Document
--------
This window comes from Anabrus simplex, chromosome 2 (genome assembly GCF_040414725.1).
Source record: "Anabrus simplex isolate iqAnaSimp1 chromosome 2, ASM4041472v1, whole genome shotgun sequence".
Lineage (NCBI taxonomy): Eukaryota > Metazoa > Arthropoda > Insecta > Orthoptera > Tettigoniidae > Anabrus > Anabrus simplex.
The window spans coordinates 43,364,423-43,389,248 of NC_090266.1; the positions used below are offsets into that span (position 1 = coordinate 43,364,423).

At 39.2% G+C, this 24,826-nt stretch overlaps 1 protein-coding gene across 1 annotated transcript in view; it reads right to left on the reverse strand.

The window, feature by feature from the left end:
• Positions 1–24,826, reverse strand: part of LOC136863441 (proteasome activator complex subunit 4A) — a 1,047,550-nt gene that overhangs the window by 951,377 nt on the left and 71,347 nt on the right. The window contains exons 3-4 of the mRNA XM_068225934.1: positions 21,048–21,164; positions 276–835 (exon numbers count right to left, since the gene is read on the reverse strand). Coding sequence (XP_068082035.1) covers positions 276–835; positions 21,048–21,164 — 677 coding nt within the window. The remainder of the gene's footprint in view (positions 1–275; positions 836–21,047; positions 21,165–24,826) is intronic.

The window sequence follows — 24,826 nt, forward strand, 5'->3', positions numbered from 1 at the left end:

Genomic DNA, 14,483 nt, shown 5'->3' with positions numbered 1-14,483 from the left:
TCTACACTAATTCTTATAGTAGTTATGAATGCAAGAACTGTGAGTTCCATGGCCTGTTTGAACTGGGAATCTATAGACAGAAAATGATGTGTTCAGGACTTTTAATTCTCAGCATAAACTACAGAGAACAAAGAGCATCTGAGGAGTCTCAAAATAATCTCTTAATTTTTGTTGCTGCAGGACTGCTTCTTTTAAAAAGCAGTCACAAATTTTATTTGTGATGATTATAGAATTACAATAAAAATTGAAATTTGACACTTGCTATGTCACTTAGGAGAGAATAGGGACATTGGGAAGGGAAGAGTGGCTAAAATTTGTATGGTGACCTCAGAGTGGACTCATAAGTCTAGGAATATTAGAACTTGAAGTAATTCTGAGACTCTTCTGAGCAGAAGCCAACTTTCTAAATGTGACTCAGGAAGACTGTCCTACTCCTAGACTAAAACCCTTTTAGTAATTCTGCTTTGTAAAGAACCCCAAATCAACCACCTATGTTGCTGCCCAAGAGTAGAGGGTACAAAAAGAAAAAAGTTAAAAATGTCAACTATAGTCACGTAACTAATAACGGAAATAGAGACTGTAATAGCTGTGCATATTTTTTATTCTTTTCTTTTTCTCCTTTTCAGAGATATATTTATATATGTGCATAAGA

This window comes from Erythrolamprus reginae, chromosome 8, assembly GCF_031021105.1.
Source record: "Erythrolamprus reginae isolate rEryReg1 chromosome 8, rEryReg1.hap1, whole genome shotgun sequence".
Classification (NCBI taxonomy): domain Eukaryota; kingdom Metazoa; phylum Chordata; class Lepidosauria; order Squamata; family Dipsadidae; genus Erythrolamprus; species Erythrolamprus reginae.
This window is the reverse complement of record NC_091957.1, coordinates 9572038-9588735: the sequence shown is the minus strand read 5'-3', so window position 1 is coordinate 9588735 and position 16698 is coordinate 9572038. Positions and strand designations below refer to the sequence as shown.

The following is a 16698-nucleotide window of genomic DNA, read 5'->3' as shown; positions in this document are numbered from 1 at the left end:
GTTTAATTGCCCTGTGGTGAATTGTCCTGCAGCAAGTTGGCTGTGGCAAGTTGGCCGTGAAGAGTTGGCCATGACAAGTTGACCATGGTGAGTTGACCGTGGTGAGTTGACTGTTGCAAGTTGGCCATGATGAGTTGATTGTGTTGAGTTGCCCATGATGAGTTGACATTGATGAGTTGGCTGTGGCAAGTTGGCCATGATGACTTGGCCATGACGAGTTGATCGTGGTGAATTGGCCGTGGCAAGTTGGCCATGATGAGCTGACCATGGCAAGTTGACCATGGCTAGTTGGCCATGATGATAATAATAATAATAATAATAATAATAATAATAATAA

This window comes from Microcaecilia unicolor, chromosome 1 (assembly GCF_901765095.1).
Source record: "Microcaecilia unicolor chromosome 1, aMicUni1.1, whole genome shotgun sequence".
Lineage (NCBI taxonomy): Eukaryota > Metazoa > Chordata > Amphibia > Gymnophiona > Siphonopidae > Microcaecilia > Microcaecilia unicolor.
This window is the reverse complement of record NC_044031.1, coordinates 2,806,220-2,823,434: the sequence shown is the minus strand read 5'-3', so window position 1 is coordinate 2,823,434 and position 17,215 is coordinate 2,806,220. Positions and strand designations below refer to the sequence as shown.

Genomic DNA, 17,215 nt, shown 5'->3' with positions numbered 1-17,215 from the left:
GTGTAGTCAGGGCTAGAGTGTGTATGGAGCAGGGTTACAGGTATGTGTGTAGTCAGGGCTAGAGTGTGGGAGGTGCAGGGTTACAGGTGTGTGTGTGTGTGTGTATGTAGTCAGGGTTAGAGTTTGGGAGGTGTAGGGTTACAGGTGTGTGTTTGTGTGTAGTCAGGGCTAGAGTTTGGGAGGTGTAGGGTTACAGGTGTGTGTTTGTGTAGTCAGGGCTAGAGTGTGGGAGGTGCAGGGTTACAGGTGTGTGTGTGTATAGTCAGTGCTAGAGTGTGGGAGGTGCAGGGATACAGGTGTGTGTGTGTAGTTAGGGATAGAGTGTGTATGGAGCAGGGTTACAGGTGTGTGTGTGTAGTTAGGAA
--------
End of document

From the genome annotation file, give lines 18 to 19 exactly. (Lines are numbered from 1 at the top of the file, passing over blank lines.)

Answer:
Source record: "Microcaecilia unicolor chromosome 1, aMicUni1.1, whole genome shotgun sequence".
Lineage (NCBI taxonomy): Eukaryota > Metazoa > Chordata > Amphibia > Gymnophiona > Siphonopidae > Microcaecilia > Microcaecilia unicolor.